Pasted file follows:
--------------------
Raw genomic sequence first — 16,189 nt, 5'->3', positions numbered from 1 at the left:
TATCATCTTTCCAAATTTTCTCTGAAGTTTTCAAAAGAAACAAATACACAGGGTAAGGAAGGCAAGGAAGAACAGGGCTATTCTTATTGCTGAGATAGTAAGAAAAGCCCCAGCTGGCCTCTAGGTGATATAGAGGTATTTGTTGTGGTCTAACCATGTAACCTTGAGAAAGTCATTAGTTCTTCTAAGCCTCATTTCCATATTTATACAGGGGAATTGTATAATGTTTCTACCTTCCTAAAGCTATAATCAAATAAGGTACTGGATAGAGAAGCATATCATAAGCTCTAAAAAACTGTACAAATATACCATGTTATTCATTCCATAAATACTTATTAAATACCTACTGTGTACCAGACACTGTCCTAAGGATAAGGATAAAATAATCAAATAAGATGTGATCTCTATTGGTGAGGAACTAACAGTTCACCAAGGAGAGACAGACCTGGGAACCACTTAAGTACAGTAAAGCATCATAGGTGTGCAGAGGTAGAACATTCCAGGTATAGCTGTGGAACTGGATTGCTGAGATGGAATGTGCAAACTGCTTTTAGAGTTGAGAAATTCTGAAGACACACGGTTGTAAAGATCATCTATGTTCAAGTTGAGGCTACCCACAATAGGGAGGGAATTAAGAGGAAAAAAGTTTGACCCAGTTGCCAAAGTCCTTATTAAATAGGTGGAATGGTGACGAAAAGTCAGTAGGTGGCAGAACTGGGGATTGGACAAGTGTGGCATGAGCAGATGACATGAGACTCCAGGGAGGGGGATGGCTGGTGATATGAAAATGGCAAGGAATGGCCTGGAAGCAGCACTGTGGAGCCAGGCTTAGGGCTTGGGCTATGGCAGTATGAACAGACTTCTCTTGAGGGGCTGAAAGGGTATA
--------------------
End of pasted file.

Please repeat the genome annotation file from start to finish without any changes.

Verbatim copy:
Raw genomic sequence first — 16,189 nt, 5'->3', positions numbered from 1 at the left:
TATCATCTTTCCAAATTTTCTCTGAAGTTTTCAAAAGAAACAAATACACAGGGTAAGGAAGGCAAGGAAGAACAGGGCTATTCTTATTGCTGAGATAGTAAGAAAAGCCCCAGCTGGCCTCTAGGTGATATAGAGGTATTTGTTGTGGTCTAACCATGTAACCTTGAGAAAGTCATTAGTTCTTCTAAGCCTCATTTCCATATTTATACAGGGGAATTGTATAATGTTTCTACCTTCCTAAAGCTATAATCAAATAAGGTACTGGATAGAGAAGCATATCATAAGCTCTAAAAAACTGTACAAATATACCATGTTATTCATTCCATAAATACTTATTAAATACCTACTGTGTACCAGACACTGTCCTAAGGATAAGGATAAAATAATCAAATAAGATGTGATCTCTATTGGTGAGGAACTAACAGTTCACCAAGGAGAGACAGACCTGGGAACCACTTAAGTACAGTAAAGCATCATAGGTGTGCAGAGGTAGAACATTCCAGGTATAGCTGTGGAACTGGATTGCTGAGATGGAATGTGCAAACTGCTTTTAGAGTTGAGAAATTCTGAAGACACACGGTTGTAAAGATCATCTATGTTCAAGTTGAGGCTACCCACAATAGGGAGGGAATTAAGAGGAAAAAAGTTTGACCCAGTTGCCAAAGTCCTTATTAAATAGGTGGAATGGTGACGAAAAGTCAGTAGGTGGCAGAACTGGGGATTGGACAAGTGTGGCATGAGCAGATGACATGAGACTCCAGGGAGGGGGATGGCTGGTGATATGAAAATGGCAAGGAATGGCCTGGAAGCAGCACTGTGGAGCCAGGCTTAGGGCTTGGGCTATGGCAGTATGAACAGACTTCTCTTGAGGGGCTGAAAGGGTATA